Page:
1st Annual Thanksgiving Nostalgic Wax

In the couple years before my mom died I wrote her a letter about what Thanksgiving by then meant to me.  I said that as a kid I didn’t get it– the whole big fucking deal about a meal.  We were (and are, like most clans) a dysfunctional family, so if I happened upon a pre-Christmas commercial about Danny coming home for Thanksgiving from the war or the Peace Corps or some other sacred cow of an excuse for the favorite single male in the family to be gone, all it did was induce tears of regret for what we were not as a family.  In my view, this sentimental thing just did not happen for us, so why all the effort?  Why the crescendo of emotion?

But as a young spouse, new to cooking my own Thanksgiving dinner, I had a wicked epiphanic sense of continuity and propulsion.  I was at the same moment 25 years old and 10.  I was peeling potatoes; I could SEE my mother’s super-soft pale hands as she turned potatoes toward her skinny aluminum peeler.  I was steaming my face above the open oven, checking the temperature of this bird as it emits that glorious buttery wall of heat; I saw my mother’s flushed face with a look of cheerful exasperation as she closed the oven door on her own turkey.  I wrote to Mom that the memory of her bringing forth this abundant tableau brought me closer to her every time I did the same, and the ritual of the turkey dinner became a sacrament.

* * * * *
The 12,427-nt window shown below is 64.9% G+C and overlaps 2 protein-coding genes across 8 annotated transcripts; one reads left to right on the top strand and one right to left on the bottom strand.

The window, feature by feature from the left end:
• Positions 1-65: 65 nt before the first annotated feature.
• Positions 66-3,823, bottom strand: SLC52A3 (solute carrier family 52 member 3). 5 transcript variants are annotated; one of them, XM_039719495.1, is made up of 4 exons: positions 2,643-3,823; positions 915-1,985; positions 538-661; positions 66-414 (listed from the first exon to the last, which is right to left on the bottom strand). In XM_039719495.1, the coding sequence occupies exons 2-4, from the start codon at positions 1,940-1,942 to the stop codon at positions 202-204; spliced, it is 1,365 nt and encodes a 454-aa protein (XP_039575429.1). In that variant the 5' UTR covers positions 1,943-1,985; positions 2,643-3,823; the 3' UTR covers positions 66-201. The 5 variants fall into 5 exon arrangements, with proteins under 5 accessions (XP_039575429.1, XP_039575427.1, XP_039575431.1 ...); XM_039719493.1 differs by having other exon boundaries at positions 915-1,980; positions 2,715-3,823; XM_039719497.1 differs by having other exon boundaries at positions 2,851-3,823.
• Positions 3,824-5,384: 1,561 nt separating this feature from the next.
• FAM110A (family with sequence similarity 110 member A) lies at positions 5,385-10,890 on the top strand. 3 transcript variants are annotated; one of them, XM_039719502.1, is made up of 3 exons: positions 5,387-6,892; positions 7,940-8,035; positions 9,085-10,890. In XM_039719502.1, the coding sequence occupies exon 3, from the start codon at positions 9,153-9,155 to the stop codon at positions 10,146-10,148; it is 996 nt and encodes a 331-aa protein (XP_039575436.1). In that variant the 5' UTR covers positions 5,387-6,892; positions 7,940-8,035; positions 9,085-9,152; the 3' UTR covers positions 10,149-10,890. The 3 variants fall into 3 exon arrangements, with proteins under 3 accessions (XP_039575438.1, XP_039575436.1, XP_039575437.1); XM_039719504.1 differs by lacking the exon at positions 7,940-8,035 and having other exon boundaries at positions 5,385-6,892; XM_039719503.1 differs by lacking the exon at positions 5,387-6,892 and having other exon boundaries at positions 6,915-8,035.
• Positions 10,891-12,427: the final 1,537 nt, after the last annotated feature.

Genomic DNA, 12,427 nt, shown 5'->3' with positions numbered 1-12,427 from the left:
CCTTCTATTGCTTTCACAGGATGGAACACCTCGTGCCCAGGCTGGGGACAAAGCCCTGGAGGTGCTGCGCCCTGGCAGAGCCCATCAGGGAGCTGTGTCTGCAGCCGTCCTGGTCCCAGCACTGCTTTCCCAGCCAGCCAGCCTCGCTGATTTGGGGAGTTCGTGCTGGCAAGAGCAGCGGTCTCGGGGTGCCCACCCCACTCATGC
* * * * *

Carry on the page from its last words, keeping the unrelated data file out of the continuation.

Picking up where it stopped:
Thanksgiving is this .  This remembering Mom’s Kitchen-Bouquet-browned gravy, the icy drafts of an old house in Tonawanda, NY swirled with the heightened fragrant warmth of a roasting tom.  The expectancy of people returning home, the anxiety of the same, the wish that we can-all-just-get-along, the hope that the adults will eat the mincemeat pie and save the cherry pie for us kids.  Thanksgiving is this elastic thread through time that brings us all together, all iterations of us, the young, the old, the gone, the future.

Thanksgiving is my nostalgic wax which,  like no other, buoys the past, calms and soothes the present, and lassos the future.  It has been, it is, and it will be: returning home.

One thought on “1st Annual Thanksgiving Nostalgic Wax

  1. I was reading Wally Lamb’s new book We are Water this morning, contemplating something you said to me the other day about “why” we end up on the life path we are on and then I read this and a small bulb went off in my head. You are a amazing cook, you have fond memories of your mothers wonderful cooking. Me not so much, I remember my mom setting the oven on fire one Thanksgiving and the nice firemen that came out to save the day! I remember loving to eat over at my friends houses, less excitement about eating at my own. I cook to get the job done, you pour your heart into it. I was a super skinny child because I hated to eat. I never really learned to enjoy good food until the Bayberry days. (once I learned the skinny part went away haha) My point, I was much more deeply affected by my mother than I ever realized before. Now in hind sight I can see why I married a cook, why I never really enjoyed cooking but loved to eat out. I have always been inspired by the “gift” you have in the kitchen. I can see that was a gift given to you by your mama. Happy Thanksgiving and I know you will be sharing that gift with the ones you love! Thank you for sharing it with me over the years. PS I will be making your deviled eggs. 🙂

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